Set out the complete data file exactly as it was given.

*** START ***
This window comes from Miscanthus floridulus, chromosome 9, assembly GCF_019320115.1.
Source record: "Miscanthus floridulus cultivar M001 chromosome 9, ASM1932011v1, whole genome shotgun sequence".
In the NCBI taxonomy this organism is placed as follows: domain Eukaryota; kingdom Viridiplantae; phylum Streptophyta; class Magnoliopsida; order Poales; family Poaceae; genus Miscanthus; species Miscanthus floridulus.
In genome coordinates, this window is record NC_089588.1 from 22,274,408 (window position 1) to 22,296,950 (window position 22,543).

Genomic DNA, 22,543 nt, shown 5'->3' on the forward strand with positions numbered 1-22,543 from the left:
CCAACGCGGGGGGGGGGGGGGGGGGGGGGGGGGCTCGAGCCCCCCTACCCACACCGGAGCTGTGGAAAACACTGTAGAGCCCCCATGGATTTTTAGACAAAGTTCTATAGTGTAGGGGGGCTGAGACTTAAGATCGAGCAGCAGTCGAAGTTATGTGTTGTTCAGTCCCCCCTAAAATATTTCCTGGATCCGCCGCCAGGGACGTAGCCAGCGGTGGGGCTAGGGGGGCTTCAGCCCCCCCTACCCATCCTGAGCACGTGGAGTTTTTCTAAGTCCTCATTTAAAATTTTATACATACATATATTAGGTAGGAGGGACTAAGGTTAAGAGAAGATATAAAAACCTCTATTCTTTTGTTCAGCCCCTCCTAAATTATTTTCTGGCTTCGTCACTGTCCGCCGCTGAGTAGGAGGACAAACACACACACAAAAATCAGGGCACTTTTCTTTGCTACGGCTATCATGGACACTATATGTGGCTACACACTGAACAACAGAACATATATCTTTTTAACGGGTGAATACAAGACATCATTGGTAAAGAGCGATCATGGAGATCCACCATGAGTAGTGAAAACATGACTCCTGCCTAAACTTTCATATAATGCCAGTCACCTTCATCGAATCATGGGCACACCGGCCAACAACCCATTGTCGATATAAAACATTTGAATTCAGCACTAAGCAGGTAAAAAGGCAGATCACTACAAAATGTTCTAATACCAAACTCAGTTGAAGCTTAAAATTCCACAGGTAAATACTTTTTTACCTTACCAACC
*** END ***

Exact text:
This window comes from Miscanthus floridulus, chromosome 9, assembly GCF_019320115.1.
Source record: "Miscanthus floridulus cultivar M001 chromosome 9, ASM1932011v1, whole genome shotgun sequence".
In the NCBI taxonomy this organism is placed as follows: domain Eukaryota; kingdom Viridiplantae; phylum Streptophyta; class Magnoliopsida; order Poales; family Poaceae; genus Miscanthus; species Miscanthus floridulus.
In genome coordinates, this window is record NC_089588.1 from 22,274,408 (window position 1) to 22,296,950 (window position 22,543).

Genomic DNA, 22,543 nt, shown 5'->3' on the forward strand with positions numbered 1-22,543 from the left:
CCAACGCGGGGGGGGGGGGGGGGGGGGGGGGGGCTCGAGCCCCCCTACCCACACCGGAGCTGTGGAAAACACTGTAGAGCCCCCATGGATTTTTAGACAAAGTTCTATAGTGTAGGGGGGCTGAGACTTAAGATCGAGCAGCAGTCGAAGTTATGTGTTGTTCAGTCCCCCCTAAAATATTTCCTGGATCCGCCGCCAGGGACGTAGCCAGCGGTGGGGCTAGGGGGGCTTCAGCCCCCCCTACCCATCCTGAGCACGTGGAGTTTTTCTAAGTCCTCATTTAAAATTTTATACATACATATATTAGGTAGGAGGGACTAAGGTTAAGAGAAGATATAAAAACCTCTATTCTTTTGTTCAGCCCCTCCTAAATTATTTTCTGGCTTCGTCACTGTCCGCCGCTGAGTAGGAGGACAAACACACACACAAAAATCAGGGCACTTTTCTTTGCTACGGCTATCATGGACACTATATGTGGCTACACACTGAACAACAGAACATATATCTTTTTAACGGGTGAATACAAGACATCATTGGTAAAGAGCGATCATGGAGATCCACCATGAGTAGTGAAAACATGACTCCTGCCTAAACTTTCATATAATGCCAGTCACCTTCATCGAATCATGGGCACACCGGCCAACAACCCATTGTCGATATAAAACATTTGAATTCAGCACTAAGCAGGTAAAAAGGCAGATCACTACAAAATGTTCTAATACCAAACTCAGTTGAAGCTTAAAATTCCACAGGTAAATACTTTTTTACCTTACCAACC